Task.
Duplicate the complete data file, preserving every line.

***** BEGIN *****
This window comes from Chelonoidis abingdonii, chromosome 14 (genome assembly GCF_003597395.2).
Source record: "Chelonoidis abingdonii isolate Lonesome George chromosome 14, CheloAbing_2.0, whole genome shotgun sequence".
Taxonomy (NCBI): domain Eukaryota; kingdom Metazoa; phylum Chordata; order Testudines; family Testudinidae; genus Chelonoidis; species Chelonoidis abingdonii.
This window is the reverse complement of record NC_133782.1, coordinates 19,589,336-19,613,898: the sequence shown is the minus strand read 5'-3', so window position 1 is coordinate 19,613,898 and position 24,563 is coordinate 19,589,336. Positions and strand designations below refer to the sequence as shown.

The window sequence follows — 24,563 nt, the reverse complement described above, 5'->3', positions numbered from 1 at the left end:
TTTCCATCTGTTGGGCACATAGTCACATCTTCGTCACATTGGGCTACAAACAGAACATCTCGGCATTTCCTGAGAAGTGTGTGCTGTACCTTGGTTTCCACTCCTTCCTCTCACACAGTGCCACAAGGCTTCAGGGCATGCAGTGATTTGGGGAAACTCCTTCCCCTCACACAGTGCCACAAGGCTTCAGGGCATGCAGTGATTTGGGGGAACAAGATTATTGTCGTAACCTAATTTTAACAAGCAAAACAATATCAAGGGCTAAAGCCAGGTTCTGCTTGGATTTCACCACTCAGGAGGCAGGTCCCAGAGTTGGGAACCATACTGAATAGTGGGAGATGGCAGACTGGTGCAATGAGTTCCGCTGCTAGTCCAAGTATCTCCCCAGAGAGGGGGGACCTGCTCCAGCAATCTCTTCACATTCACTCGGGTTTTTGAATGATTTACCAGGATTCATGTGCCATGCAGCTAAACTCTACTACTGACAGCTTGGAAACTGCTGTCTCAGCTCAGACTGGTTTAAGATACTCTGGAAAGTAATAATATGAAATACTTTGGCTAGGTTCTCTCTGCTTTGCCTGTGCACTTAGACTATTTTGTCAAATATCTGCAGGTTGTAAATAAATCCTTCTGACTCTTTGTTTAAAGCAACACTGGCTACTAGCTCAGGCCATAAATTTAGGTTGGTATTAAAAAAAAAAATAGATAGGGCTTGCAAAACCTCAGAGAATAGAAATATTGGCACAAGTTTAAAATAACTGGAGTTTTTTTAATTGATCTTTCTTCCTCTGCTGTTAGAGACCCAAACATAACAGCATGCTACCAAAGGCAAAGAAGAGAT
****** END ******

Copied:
This window comes from Chelonoidis abingdonii, chromosome 14 (genome assembly GCF_003597395.2).
Source record: "Chelonoidis abingdonii isolate Lonesome George chromosome 14, CheloAbing_2.0, whole genome shotgun sequence".
Taxonomy (NCBI): domain Eukaryota; kingdom Metazoa; phylum Chordata; order Testudines; family Testudinidae; genus Chelonoidis; species Chelonoidis abingdonii.
This window is the reverse complement of record NC_133782.1, coordinates 19,589,336-19,613,898: the sequence shown is the minus strand read 5'-3', so window position 1 is coordinate 19,613,898 and position 24,563 is coordinate 19,589,336. Positions and strand designations below refer to the sequence as shown.

The window sequence follows — 24,563 nt, the reverse complement described above, 5'->3', positions numbered from 1 at the left end:
TTTCCATCTGTTGGGCACATAGTCACATCTTCGTCACATTGGGCTACAAACAGAACATCTCGGCATTTCCTGAGAAGTGTGTGCTGTACCTTGGTTTCCACTCCTTCCTCTCACACAGTGCCACAAGGCTTCAGGGCATGCAGTGATTTGGGGAAACTCCTTCCCCTCACACAGTGCCACAAGGCTTCAGGGCATGCAGTGATTTGGGGGAACAAGATTATTGTCGTAACCTAATTTTAACAAGCAAAACAATATCAAGGGCTAAAGCCAGGTTCTGCTTGGATTTCACCACTCAGGAGGCAGGTCCCAGAGTTGGGAACCATACTGAATAGTGGGAGATGGCAGACTGGTGCAATGAGTTCCGCTGCTAGTCCAAGTATCTCCCCAGAGAGGGGGGACCTGCTCCAGCAATCTCTTCACATTCACTCGGGTTTTTGAATGATTTACCAGGATTCATGTGCCATGCAGCTAAACTCTACTACTGACAGCTTGGAAACTGCTGTCTCAGCTCAGACTGGTTTAAGATACTCTGGAAAGTAATAATATGAAATACTTTGGCTAGGTTCTCTCTGCTTTGCCTGTGCACTTAGACTATTTTGTCAAATATCTGCAGGTTGTAAATAAATCCTTCTGACTCTTTGTTTAAAGCAACACTGGCTACTAGCTCAGGCCATAAATTTAGGTTGGTATTAAAAAAAAAAATAGATAGGGCTTGCAAAACCTCAGAGAATAGAAATATTGGCACAAGTTTAAAATAACTGGAGTTTTTTTAATTGATCTTTCTTCCTCTGCTGTTAGAGACCCAAACATAACAGCATGCTACCAAAGGCAAAGAAGAGAT